We are all like little children. God writes in poetry which, no doubt, is very beautiful, as his eyes look upon it, and read its sentences; but we must wait to learn more before we can read the precious truths and golden thoughts which lie in the lines. In our sorrows and disappointments, godly men come to us, and tell us that the Lord does all things well; that there is some blessing for us in every bitter cup; that the strange answers we get to our prayers are the very best things of God's love, though so disguised. We open the Bible, and we find there the same assurances; but we cannot see the blessing, the good, the love, in the painful and perplexing experiences of our lives. To our dim eyes, all is darkness, and our faith is well-near staggered. Then our Lord's word comes to us, "What I do, you know not now; but you shall know hereafter.
"Afterward" is the key. Possibly in this world, certainly in the great "hereafter" of heaven, we shall see that every providence of God, even the providences that were painful, and that seemed adverse, meant blessing and good. No doubt, we shall see, too, that many of the richest blessings of our lives, as they stand in radiant brightness before Christ's face, have come from the experiences that were most painful and most unwelcome.
Another reason why many of God's ways seem so strange to us, is because we see them only in their incompleteness. We must wait until they are finished, before we can fully understand God's intention in them, or see the beauty that is in his thought.
We stand by the sculptor's block when he is busy upon it with mallet and chisel, and to our eye it appears rough, with no lines of beauty; but we see it afterward, when it is unveiled to the world, and it seems almost to breathe, so perfect is the finished statue.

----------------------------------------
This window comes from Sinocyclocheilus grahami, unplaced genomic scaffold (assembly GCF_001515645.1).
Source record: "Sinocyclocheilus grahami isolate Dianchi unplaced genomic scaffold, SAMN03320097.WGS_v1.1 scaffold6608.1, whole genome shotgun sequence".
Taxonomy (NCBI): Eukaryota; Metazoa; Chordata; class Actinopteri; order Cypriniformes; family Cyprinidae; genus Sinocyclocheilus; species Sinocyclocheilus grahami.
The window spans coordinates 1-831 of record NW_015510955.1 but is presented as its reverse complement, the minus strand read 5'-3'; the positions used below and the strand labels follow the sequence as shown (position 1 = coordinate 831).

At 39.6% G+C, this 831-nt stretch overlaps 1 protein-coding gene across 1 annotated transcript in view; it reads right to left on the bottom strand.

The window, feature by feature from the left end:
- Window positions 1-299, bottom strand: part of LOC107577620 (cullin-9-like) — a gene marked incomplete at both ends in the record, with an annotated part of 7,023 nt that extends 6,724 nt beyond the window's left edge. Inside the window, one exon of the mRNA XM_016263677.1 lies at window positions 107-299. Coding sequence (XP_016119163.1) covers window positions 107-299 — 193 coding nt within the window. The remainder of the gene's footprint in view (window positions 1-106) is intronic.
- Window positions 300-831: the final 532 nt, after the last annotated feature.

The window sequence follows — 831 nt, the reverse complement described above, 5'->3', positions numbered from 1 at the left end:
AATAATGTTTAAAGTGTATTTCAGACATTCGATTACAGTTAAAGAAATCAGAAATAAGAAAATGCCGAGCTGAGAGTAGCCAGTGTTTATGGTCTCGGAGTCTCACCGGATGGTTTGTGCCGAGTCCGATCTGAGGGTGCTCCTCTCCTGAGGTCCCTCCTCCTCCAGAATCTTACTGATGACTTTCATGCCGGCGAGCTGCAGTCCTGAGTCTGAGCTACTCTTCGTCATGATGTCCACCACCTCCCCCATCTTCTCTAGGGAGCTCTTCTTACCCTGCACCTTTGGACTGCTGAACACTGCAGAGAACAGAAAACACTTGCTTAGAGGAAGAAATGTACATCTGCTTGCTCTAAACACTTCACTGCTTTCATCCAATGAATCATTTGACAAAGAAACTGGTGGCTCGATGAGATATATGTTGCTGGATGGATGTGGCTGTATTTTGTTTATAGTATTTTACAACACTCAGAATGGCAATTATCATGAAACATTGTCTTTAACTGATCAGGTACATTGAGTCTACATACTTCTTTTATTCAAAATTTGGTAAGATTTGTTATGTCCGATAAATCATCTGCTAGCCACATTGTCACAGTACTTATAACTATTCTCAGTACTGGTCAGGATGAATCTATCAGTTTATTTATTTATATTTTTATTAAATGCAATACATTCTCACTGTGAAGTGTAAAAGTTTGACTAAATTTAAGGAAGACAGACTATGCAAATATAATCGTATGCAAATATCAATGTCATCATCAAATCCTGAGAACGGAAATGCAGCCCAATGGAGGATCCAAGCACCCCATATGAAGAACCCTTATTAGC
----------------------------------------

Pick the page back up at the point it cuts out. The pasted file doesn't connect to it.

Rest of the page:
A building is going up. There is now but an unsightly excavation, with piles of stones, timbers, and iron columns lying all about in confusion. Afterward, however, we return, and a fine structure stands before our eyes, noble and majestic.
Neither the statue nor the building was beautiful in its incompleteness. At present we see God's work in us and for us only in the process, not in its finished state. Only when it is complete, we shall understand why it was done in this way or in that.
The marble might complain of the strokes, which seem only to cut it away, wasting its substance; but when the statue stands forth, the marvel and admiration of all eyes—it would complain no longer.
The vine might cry out under the sharpness of the pruning-knife, as many of its finest branches are removed; but when it hangs laden with purple clusters, its cry of pain would become a song of joy.
"Now, the pruning—sharp, unsparing,
Scattered blossom, bleeding shoot;
Afterward, the plenteous bearing,
Of the Master's pleasant fruit."
Most things look different when viewed from different points and in different lights. Events and experiences do not appear the same when we are in the midst of them—and after we have passed through and beyond them. The after-view, however, is the truest perspective. This is especially so of life's sorrows—as we endure them, they are grievous; but afterward the fruits of peace appear.
In the Canton of Bern, in the Swiss Oberland, a mountain stream rushes in a torrent toward the valley, as if it would carry destruction to the villages below; but, leaping from the sheer precipice of nearly nine hundred feet, it is caught in the clutch of the winds, and sifted down in fine, soft spray, whose benignant showering covers the fields with perpetual green. Just so does sorrow come—as a dashing torrent, threatening to destroy us; but by the breath of God's Spirit—it is changed as it falls, and pours its soft, gentle showers upon our hearts, bedewing our withering graces, and leaving rich blessings upon our whole life.
We should learn to trust God—even when the hour is darkest. The morning will surely come, and in its light, the things that alarm us now will appear in friendly aspect; and in the forms we have dreaded so much—we shall see the gracious face of Jesus as he comes to us in love. The ploughings of our hearts—are but the preparation for fruitfulness. The black clouds that appear so portentous of evil—pass by, leaving only gentle rain, which renews all the life, and changes desert into garden.